Meryl Kenny and genderED members win award to take Understanding Gender course to next level of staff-student partnership
The final blogpost for our Voices from the Early Days series features 50 years of feminist classrooms – Marta Kowalewska demonstrates how exactly did the feminist labour taken on by feminist academy translate to a transformation of university classrooms.
As part of our Voices from the Early Days series, Marta Kowalewska explores, with inputs from Radhika Govinda, the kind of labour often taken on by feminist academics in creating a thriving environment for students. Much of such labour took place within the neoliberal academy, which was a source of tension against feminist pedagogy.
As part of genderED’s ‘Voices from the Early Days’ series, Marta Kowalewska and Radhika Govinda reflect on the different locations, perspectives and pathways that led these women academics to becoming feminists in the academy. They address the following question in this post – How did the women who pioneered women’s, gender and feminist studies at the University of Edinburgh become involved with feminism?
It is Women’s History month and as part of genderED’s ongoing project Voices from the Early Days, which seeks to capture the stories of pioneers of women’s, gender and feminist studies at University of Edinburgh, Stana Nenadic reflects upon the work and legacies of two leading women social and economic historians Rosalind Mitchison and Leah Leneman.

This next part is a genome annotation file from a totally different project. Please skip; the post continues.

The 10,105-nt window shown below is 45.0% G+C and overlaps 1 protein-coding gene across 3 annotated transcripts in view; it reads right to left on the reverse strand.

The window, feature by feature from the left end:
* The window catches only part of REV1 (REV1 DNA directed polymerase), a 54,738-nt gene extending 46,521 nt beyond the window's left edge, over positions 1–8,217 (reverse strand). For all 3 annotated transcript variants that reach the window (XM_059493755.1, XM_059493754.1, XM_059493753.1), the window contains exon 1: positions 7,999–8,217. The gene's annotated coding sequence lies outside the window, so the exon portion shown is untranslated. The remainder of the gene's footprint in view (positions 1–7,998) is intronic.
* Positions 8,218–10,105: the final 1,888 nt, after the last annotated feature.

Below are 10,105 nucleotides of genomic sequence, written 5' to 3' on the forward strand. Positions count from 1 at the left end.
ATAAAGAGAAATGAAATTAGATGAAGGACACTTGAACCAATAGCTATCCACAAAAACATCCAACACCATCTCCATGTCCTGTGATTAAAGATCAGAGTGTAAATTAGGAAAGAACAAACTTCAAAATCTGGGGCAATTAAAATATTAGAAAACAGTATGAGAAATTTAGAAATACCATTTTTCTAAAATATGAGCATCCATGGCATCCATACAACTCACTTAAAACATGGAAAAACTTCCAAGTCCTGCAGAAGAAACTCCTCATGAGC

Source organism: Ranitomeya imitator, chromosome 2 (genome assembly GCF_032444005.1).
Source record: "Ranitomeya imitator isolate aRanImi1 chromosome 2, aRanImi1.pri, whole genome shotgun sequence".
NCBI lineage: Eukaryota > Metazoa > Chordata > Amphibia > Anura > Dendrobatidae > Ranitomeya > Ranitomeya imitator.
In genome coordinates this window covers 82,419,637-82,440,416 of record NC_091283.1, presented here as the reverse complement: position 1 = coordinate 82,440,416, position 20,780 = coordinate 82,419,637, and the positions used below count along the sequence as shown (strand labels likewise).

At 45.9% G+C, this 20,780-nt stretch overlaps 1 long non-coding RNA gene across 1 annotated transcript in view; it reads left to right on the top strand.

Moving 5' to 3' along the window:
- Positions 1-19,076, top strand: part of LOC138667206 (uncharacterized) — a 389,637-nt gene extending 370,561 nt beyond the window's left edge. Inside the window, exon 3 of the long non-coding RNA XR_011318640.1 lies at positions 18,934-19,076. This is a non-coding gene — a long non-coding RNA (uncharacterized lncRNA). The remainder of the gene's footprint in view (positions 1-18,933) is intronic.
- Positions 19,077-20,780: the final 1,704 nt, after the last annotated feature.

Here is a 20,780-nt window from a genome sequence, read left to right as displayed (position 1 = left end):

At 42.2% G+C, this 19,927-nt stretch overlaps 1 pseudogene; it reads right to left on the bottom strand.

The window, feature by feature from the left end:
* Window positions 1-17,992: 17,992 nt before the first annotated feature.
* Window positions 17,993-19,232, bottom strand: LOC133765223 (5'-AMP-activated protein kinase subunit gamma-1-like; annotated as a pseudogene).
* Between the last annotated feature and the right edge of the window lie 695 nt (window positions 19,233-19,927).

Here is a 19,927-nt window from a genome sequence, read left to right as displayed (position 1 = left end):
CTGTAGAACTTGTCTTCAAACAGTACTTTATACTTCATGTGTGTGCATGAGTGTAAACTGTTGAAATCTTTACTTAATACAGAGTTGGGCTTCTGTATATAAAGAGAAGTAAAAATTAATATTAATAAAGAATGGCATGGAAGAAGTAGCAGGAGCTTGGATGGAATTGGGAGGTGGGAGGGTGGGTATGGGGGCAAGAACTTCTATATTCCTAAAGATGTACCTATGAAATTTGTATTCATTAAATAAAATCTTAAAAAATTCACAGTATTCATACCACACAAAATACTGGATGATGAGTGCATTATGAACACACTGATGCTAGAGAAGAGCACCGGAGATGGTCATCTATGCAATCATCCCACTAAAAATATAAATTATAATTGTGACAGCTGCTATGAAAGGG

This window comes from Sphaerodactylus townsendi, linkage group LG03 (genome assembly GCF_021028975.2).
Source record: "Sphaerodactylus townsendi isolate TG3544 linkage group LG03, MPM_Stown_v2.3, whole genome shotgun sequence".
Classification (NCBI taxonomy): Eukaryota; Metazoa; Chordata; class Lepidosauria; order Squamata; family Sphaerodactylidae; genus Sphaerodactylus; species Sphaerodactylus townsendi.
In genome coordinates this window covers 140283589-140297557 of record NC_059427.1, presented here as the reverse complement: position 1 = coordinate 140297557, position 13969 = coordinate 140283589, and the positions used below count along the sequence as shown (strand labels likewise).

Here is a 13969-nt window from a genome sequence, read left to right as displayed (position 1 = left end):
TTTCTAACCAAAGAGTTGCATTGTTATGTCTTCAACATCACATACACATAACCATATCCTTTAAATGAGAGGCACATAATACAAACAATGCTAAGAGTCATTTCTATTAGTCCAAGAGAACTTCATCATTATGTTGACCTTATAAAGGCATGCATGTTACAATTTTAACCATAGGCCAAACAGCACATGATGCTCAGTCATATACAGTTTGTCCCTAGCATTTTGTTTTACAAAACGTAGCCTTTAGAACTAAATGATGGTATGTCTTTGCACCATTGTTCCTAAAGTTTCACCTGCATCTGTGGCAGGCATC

Radhika Govinda kicks off the Voices from the Early Days series with her post exploring the history and future of Women’s, Gender and Feminist studies (WGFS) at the University of Edinburgh. She provides an overview of the various journeys undertaken by feminist academics at the University of Edinburgh.
This blog series showcases the student winners of the Yuan Changying Prize, sponsored by genderED. The prize recognises outstanding ‘gender observations’ written by students (and nominated by tutors) in the pre-Honours course Understanding Gender in the Contemporary World, convened by Dr. Meryl Kenny and Dr. Sarah Liu. Gender observations require students to link material from the course to their own day-to-day experiences and observations of ‘doing gender’. The prize is named after Yuan Changying in consultation with students, in recognition of the first female Chinese graduate in the University of Edinburgh’s history. In the first of two winning essays, Mastercard Foundation scholar Tanatsei Gambura reflects on ‘doing gender’ in her school days in Zimbabwe.